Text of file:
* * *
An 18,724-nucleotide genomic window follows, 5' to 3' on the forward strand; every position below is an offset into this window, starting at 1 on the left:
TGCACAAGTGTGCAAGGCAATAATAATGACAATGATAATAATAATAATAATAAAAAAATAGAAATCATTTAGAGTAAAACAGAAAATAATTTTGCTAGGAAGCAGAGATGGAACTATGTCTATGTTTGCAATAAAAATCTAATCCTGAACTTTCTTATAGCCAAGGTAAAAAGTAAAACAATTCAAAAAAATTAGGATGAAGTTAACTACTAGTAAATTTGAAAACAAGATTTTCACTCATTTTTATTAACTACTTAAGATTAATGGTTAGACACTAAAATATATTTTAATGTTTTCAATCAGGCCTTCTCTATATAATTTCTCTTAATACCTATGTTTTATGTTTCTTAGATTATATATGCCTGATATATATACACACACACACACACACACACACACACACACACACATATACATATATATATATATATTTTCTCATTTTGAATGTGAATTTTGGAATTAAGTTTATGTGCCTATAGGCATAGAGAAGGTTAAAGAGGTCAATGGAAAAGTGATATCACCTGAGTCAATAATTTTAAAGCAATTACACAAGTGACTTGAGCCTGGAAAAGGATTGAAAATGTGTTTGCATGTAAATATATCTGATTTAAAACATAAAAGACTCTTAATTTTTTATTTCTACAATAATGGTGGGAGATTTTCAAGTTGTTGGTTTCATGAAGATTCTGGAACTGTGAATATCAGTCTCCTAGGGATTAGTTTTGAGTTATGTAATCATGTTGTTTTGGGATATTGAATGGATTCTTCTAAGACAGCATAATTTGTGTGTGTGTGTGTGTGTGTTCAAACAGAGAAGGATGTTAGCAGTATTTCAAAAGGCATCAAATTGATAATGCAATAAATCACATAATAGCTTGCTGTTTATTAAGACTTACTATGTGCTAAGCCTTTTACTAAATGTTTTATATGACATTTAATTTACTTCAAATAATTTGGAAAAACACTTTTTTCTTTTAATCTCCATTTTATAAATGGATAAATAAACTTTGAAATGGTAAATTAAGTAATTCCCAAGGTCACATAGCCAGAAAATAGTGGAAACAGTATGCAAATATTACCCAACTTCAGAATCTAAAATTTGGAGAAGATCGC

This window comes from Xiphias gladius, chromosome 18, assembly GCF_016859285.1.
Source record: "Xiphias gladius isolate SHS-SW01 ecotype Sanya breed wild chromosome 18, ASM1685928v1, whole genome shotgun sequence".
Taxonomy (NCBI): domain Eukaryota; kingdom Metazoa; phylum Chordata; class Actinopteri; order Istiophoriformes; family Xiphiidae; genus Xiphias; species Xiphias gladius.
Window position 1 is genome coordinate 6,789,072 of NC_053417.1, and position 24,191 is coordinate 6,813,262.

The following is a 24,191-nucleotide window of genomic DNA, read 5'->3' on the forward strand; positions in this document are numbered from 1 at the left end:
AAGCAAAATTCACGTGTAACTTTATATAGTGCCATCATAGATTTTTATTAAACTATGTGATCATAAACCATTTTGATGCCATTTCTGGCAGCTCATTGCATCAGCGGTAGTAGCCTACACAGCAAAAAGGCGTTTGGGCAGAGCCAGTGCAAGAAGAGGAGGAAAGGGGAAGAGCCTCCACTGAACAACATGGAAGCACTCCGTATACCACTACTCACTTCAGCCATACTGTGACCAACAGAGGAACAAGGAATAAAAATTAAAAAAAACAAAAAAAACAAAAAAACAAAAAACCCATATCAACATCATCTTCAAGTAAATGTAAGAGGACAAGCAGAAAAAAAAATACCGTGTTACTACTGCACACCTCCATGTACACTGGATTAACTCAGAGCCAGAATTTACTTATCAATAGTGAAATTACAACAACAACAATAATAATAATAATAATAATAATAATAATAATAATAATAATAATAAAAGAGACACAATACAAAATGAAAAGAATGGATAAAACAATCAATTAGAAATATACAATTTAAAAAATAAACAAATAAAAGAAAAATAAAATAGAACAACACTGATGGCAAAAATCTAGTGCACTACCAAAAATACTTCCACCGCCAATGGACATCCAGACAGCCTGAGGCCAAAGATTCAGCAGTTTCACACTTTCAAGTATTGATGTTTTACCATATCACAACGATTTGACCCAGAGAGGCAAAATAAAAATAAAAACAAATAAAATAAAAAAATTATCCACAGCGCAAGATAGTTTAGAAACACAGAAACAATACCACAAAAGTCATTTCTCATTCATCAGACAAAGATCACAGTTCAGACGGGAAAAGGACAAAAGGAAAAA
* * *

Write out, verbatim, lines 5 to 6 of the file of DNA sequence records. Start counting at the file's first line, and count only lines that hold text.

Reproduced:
Taxonomy (NCBI): domain Eukaryota; kingdom Metazoa; phylum Chordata; class Actinopteri; order Istiophoriformes; family Xiphiidae; genus Xiphias; species Xiphias gladius.
Window position 1 is genome coordinate 6,789,072 of NC_053417.1, and position 24,191 is coordinate 6,813,262.